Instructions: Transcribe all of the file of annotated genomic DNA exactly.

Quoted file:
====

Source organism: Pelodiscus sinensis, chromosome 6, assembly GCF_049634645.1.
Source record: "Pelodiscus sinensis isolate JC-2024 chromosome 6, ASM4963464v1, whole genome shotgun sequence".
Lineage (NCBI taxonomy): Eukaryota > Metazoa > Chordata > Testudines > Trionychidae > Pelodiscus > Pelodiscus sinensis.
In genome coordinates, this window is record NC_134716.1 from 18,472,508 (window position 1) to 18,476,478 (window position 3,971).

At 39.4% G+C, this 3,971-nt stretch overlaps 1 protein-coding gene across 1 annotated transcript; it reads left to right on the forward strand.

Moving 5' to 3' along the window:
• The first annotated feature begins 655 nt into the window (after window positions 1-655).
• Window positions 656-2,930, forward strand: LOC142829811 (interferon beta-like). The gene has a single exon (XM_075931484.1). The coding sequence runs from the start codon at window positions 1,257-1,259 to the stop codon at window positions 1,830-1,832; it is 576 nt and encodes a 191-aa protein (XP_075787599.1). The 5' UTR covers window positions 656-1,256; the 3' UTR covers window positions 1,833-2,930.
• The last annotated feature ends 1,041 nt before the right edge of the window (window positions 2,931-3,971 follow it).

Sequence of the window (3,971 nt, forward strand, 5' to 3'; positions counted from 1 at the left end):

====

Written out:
Source organism: Pelodiscus sinensis, chromosome 6, assembly GCF_049634645.1.
Source record: "Pelodiscus sinensis isolate JC-2024 chromosome 6, ASM4963464v1, whole genome shotgun sequence".
Lineage (NCBI taxonomy): Eukaryota > Metazoa > Chordata > Testudines > Trionychidae > Pelodiscus > Pelodiscus sinensis.
In genome coordinates, this window is record NC_134716.1 from 18,472,508 (window position 1) to 18,476,478 (window position 3,971).

At 39.4% G+C, this 3,971-nt stretch overlaps 1 protein-coding gene across 1 annotated transcript; it reads left to right on the forward strand.

Moving 5' to 3' along the window:
• The first annotated feature begins 655 nt into the window (after window positions 1-655).
• Window positions 656-2,930, forward strand: LOC142829811 (interferon beta-like). The gene has a single exon (XM_075931484.1). The coding sequence runs from the start codon at window positions 1,257-1,259 to the stop codon at window positions 1,830-1,832; it is 576 nt and encodes a 191-aa protein (XP_075787599.1). The 5' UTR covers window positions 656-1,256; the 3' UTR covers window positions 1,833-2,930.
• The last annotated feature ends 1,041 nt before the right edge of the window (window positions 2,931-3,971 follow it).

Sequence of the window (3,971 nt, forward strand, 5' to 3'; positions counted from 1 at the left end):